Okay… I’ll come straight out and say I think the current rush head long into battery driven cars is ill considered, with no thoughts about any form of ‘saturation coverage’ chargers that a country where everyone drives a battery powered car will require.
We’re looking for a new house. Since we’re after a ‘period’ property you’re very lucky to get a driveway let alone a garage! Yesterday we went to look at a very nice 3-bed cottage in a small village. There was zero parking at the house and, since it was perched on top of a 12ft bank with a double yellow lined road there is no way to park anywhere close to the house. There IS a garage but it’s in a block of three which is 50 yards away down a dirt track. The garage has no water and no elec. with zero ways to get electricity to it! We loved the house but have decided to not go for it purely because of the parking/garage issue. Foremost in my mind is, when we’re finally forced to go the EV route, how will I manage to charge the vehicle?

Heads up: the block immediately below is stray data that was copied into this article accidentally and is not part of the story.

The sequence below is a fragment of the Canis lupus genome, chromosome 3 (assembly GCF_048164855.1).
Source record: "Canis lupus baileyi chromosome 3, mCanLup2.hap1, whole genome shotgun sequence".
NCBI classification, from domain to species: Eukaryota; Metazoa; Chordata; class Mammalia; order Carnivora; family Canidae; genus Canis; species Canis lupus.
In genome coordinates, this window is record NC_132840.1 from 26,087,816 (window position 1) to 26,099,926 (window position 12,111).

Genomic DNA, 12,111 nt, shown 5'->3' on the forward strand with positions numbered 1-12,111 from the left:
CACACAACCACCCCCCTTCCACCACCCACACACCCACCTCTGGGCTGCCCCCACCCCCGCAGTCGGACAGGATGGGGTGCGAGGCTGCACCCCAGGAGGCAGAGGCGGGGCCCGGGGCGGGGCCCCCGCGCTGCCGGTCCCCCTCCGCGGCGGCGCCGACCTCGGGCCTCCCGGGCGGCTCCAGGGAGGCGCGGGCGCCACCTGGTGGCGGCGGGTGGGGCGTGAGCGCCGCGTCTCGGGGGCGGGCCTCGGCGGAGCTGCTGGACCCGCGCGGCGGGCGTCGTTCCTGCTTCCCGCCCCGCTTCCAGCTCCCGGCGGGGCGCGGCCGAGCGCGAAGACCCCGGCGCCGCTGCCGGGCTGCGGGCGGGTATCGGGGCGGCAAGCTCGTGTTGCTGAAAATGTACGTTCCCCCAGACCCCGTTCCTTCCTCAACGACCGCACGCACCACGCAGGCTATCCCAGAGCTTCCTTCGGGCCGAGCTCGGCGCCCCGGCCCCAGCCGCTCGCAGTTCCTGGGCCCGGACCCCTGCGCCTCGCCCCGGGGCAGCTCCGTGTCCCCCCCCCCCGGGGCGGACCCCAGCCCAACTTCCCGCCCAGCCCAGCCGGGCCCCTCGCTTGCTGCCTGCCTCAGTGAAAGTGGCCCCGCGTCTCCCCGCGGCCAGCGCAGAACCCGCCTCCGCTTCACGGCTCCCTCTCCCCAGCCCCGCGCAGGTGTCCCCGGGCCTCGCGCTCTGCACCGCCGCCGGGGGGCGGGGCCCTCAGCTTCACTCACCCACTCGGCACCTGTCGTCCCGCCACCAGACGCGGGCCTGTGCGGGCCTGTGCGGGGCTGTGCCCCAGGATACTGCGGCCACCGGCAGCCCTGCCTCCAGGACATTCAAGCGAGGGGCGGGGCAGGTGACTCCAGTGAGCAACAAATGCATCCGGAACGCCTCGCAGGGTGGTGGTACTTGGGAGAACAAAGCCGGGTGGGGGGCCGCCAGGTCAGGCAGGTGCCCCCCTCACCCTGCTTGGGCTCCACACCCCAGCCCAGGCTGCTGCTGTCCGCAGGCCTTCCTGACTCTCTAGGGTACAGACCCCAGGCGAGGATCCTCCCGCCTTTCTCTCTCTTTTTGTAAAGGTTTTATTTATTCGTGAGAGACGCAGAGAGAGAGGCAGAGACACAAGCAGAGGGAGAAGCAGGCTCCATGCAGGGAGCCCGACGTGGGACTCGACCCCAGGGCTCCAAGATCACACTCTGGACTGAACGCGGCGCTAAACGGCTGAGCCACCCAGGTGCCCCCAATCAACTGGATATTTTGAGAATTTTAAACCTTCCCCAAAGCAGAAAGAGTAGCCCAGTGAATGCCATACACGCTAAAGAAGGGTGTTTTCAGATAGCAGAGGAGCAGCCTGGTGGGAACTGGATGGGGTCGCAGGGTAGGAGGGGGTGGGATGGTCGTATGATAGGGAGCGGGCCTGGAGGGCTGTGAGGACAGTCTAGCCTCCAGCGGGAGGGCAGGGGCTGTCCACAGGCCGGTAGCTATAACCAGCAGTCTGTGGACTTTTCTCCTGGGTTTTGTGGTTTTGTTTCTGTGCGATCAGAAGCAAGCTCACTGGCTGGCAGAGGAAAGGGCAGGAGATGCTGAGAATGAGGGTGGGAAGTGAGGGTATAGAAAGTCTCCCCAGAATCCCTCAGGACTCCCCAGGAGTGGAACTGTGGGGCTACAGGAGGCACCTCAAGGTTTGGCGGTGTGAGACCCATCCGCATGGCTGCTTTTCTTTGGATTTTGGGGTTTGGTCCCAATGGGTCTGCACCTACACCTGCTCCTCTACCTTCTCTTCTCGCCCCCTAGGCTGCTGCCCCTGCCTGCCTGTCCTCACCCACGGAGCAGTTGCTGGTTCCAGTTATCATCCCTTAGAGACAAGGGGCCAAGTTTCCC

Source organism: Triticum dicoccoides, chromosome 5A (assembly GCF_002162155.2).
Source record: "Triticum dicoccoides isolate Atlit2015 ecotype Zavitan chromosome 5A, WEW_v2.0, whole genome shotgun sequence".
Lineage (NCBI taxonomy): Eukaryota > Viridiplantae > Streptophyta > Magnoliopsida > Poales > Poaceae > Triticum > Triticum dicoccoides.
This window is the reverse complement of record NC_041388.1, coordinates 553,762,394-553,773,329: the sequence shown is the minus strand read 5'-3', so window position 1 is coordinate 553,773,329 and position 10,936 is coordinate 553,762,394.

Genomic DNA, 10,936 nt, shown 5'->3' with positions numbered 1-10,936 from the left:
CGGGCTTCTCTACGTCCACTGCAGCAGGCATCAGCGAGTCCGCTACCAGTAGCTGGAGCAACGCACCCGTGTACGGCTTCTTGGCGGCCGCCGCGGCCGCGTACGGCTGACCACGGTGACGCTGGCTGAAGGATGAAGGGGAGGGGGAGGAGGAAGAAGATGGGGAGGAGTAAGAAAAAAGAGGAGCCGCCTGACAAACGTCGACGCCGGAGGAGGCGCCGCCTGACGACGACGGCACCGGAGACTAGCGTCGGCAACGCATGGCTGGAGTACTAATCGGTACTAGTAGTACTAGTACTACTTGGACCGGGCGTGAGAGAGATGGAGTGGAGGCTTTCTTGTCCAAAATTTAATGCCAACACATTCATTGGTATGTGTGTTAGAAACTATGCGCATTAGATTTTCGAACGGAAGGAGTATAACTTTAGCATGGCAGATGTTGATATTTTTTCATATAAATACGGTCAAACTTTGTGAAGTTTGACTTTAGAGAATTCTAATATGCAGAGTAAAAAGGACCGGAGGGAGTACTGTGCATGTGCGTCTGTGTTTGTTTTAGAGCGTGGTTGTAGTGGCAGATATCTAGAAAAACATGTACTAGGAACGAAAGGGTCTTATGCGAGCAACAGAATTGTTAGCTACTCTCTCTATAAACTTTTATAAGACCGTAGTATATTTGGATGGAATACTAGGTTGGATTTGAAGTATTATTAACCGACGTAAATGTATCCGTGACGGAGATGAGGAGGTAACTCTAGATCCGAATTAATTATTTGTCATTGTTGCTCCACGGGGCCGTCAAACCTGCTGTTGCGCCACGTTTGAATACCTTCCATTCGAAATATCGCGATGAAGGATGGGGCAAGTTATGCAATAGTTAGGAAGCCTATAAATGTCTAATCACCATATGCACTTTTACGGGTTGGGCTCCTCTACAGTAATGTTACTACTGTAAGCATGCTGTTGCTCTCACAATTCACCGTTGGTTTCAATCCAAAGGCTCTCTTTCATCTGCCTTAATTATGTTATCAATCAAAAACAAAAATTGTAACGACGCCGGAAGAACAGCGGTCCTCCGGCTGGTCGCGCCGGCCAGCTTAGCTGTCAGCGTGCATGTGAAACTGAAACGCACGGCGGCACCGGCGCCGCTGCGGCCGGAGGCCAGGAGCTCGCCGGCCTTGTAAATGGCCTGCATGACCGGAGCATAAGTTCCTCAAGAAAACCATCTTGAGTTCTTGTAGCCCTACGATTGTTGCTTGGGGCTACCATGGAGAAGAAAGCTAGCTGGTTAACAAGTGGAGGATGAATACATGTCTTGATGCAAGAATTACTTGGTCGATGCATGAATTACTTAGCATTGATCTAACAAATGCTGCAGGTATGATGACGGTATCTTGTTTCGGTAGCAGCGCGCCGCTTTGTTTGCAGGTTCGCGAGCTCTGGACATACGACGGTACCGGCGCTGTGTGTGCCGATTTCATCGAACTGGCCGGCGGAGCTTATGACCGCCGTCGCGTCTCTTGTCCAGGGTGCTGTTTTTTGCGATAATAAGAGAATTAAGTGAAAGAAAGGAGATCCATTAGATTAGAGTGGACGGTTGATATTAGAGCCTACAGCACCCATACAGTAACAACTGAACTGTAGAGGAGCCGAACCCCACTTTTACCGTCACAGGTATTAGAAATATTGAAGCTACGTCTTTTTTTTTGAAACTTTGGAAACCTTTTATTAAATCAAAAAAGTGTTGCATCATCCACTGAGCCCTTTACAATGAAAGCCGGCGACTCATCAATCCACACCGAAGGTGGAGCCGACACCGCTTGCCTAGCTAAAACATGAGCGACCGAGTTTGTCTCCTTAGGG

To my mind, unless you have somewhere to charge your future EV, then any house has to be rejected. I suppose it might also mean a flood of lovely period cottages will be hitting the market place in a decades time.
I was waiting in my petrol car whilst wife was at Argos collecting an item by click and collect. It is in a small shopping centre with two free charging points. Well one was being used, and then 2 cars descended on the free charging point. A heated arguement broke out over whose need was greatest ( full BEV vs plug in hybrid). The adjacent shop had to call the shopping centre security staff to break it up😬
That rules out anyone buying (or renting) approx 50% of Britain’s housing stock! (~ 50% of homes in Britain are terraced houses or flats, and whilst a proportion will have garage availability, possibly with at least potential electricity availability, to balance those a proportion of semis and even some detached don’t have off road parking or garages)
What is needed is on-street charging provision anywhere that a car can legally be parked close to homes, to near saturation in towns and cities - and I guess that will take decades.
What we really need is free public transport - ideally electric buses - then half of us probably wouldn’t need a car anyway. The whole system needs to change - it’s not a case of assuming that every FF car will be replaced by electric. Hydrogen may feature too, and of course doesn’t need a charging point.
I think before you make it free, it needs to be convenient enough. If all you have available is two buses a day, the cost won’t matter, you’ll likely want a car anyway. If there’s a bus stop around the corner with one every half hour, it’s a different consideration already.